New Books by AIA Members
Etruscan Art in the Metropolitan Museum of Art

by Richard Daniel De Puma

The Metropolitan Museum of Art, New York (June, 2013)

The Metropolitan Museum of Art's collection of some one thousand works of Etruscan and Italic art is formidable in both quality and scope.  For the first time in seventy years, it is treated in this generously- illustrated new publication.  

The book opens with short histories of Etruscan studies and of the Museum's collection.  A synopsis of pre-Roman Italy relates aspects of the culture of ancient Etruria and the beliefs and lifestyle of its fascinating inhabitants.  This background information sets the tone for the chapters that follow in basic chronological order, each with a varied mix of essays (on religion, language, etc.) and discussions about tomb groups, types of objects, techniques, and individual works.  The earliest pieces date from about 900 B.C. and include bronze jewelry and terracotta vessels.  The latest are from the Etrusco-Hellenistic Period, ca. 330-100 B.C.  A separate chapter is devoted to the Museum's extraordinary collection of gold jewelry, ambers, and intricately carved gems.  In the last chapter, the intriquing topic of forgeries, pastiches, and objects of uncertain authenticity is addressed.  There is an extensive bibliography, concordance and index.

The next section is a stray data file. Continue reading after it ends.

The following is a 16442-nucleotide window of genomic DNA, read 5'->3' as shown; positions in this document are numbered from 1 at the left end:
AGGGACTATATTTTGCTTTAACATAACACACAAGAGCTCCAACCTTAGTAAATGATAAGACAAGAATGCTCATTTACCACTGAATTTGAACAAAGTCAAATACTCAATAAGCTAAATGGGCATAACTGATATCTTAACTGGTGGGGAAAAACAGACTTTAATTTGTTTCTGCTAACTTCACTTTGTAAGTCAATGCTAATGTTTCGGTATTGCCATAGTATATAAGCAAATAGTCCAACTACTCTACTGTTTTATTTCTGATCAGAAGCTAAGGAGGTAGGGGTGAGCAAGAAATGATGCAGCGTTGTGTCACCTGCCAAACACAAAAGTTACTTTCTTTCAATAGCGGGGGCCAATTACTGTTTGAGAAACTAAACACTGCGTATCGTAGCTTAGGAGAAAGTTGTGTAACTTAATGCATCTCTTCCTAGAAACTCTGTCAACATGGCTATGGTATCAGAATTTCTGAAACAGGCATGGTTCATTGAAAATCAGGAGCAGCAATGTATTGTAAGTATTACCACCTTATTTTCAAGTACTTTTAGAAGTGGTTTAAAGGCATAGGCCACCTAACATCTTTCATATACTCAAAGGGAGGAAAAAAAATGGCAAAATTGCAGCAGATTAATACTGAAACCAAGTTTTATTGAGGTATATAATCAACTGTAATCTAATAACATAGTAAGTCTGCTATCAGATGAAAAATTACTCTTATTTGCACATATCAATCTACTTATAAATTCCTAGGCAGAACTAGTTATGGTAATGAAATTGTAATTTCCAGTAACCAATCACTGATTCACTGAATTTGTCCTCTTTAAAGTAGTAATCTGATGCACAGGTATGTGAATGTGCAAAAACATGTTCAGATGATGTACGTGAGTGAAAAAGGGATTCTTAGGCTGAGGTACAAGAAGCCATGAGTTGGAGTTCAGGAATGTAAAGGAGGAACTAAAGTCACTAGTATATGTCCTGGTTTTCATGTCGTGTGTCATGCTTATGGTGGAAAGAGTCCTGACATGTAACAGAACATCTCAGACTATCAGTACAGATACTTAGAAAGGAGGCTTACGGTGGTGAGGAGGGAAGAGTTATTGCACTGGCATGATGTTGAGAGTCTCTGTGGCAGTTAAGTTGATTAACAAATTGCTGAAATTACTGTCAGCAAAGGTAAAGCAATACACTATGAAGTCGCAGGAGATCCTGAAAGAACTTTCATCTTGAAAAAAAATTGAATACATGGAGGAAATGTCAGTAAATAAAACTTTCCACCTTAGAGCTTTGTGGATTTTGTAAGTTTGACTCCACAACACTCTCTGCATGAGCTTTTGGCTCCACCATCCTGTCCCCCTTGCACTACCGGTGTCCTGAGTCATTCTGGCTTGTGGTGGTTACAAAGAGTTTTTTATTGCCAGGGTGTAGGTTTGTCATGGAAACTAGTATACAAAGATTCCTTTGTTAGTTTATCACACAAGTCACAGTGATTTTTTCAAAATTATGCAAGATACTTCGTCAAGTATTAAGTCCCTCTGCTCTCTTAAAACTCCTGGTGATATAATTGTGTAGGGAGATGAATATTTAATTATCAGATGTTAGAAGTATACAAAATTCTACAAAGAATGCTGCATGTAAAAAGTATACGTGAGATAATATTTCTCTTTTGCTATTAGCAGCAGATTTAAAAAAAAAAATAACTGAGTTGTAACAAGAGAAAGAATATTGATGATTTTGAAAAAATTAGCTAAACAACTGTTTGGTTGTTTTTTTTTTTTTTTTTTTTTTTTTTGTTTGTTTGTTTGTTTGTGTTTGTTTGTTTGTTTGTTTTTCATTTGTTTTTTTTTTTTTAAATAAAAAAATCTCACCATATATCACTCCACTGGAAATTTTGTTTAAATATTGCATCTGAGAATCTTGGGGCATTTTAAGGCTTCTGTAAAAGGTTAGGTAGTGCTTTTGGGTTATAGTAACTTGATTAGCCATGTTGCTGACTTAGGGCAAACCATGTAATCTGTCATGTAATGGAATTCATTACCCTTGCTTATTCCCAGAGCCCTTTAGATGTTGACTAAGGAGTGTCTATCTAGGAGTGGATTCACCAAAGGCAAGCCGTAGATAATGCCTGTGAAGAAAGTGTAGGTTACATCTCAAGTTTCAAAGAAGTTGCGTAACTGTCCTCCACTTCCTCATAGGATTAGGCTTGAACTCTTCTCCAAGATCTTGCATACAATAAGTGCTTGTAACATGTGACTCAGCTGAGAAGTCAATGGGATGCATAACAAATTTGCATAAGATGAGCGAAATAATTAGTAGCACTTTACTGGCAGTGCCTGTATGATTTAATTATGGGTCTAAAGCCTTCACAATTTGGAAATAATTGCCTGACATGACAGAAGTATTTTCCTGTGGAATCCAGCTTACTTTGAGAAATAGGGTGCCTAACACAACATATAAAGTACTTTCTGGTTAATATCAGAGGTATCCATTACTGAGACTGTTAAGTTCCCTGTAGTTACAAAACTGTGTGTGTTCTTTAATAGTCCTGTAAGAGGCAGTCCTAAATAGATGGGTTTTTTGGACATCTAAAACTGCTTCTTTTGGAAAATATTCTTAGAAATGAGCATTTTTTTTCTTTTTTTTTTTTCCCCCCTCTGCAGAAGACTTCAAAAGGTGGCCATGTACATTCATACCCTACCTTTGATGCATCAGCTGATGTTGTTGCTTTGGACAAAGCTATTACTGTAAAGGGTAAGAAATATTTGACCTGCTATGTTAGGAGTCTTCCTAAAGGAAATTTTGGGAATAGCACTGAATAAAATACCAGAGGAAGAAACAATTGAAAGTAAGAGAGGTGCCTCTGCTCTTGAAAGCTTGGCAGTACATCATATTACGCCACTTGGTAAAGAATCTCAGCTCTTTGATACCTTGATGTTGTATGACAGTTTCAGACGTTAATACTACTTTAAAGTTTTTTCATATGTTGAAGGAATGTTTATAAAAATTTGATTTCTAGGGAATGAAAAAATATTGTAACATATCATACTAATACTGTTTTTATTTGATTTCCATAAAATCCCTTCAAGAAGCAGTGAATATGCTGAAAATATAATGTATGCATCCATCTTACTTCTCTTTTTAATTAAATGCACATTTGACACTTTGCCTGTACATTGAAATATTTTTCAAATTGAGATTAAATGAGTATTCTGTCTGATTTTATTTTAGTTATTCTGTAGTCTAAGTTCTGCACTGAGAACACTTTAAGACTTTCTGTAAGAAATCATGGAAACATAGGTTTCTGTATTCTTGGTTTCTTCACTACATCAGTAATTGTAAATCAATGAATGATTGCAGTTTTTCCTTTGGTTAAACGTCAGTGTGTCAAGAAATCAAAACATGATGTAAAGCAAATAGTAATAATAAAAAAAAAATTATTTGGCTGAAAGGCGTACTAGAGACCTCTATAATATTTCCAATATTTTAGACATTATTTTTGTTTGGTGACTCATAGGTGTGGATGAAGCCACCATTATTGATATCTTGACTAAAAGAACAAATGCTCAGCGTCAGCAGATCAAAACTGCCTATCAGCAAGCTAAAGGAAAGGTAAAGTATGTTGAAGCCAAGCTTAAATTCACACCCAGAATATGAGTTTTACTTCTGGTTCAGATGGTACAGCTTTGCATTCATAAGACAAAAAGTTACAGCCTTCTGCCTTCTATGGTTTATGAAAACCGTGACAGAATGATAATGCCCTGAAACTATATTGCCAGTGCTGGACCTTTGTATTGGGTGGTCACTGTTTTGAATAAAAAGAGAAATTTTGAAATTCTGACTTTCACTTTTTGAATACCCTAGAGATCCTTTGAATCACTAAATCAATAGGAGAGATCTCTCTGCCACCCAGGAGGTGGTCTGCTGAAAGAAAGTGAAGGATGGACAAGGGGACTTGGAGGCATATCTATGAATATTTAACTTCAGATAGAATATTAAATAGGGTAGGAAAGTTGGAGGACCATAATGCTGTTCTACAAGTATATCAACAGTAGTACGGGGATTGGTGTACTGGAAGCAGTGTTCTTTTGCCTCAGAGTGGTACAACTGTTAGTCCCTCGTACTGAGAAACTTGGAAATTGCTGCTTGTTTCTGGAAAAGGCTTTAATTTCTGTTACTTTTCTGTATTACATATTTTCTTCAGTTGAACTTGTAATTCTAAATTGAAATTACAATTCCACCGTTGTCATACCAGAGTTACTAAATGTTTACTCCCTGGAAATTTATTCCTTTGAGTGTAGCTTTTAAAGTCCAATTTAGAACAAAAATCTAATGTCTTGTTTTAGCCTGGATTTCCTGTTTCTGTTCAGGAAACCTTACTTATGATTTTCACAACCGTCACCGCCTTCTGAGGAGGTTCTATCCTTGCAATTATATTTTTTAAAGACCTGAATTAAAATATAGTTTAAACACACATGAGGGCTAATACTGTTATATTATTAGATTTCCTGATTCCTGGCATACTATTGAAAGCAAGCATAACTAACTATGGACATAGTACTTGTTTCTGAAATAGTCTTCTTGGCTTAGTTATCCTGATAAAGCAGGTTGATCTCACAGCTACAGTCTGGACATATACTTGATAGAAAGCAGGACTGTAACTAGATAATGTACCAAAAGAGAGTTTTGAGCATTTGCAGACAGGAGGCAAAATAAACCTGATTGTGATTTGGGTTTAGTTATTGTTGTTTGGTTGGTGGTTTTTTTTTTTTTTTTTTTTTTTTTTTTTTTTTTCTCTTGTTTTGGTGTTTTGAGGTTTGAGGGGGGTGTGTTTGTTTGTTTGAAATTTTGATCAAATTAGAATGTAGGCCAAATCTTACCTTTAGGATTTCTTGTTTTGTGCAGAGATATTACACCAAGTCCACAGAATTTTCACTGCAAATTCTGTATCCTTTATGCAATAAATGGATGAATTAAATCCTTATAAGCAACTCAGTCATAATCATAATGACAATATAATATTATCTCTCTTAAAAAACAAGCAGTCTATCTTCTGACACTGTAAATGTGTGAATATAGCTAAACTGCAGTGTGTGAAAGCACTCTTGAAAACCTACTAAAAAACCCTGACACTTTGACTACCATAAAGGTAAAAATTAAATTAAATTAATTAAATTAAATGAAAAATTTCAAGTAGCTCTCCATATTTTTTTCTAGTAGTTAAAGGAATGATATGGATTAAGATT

Among the many highlights is the tomb group from Monteleone di Spoleto, featuring an impressive bronze chariot, the best preserved of its kind.  There is an extensive collection of bucchero pottery that includes a small bucchero vase inscribed with the Etruscan alphabet.  There are also some two dozen Etruscan mirrors, most engraved with wonderful mythological scenes.  Complex and engaging figural handles, bronze and gold fibulae, painted pottery, and several stone, bronze and terracotta sculptures and cinerary urns are all carefully described.  Such remarkable and diverse objects are presented in  accessible prose that also offers the latest scholarship in a field where new discoveries continue to further our knowledge of the art and culture of pre-Roman Italy.

352 pages, 500 color illustrations, 3 maps, 26 drawings, 12 vintage photographs.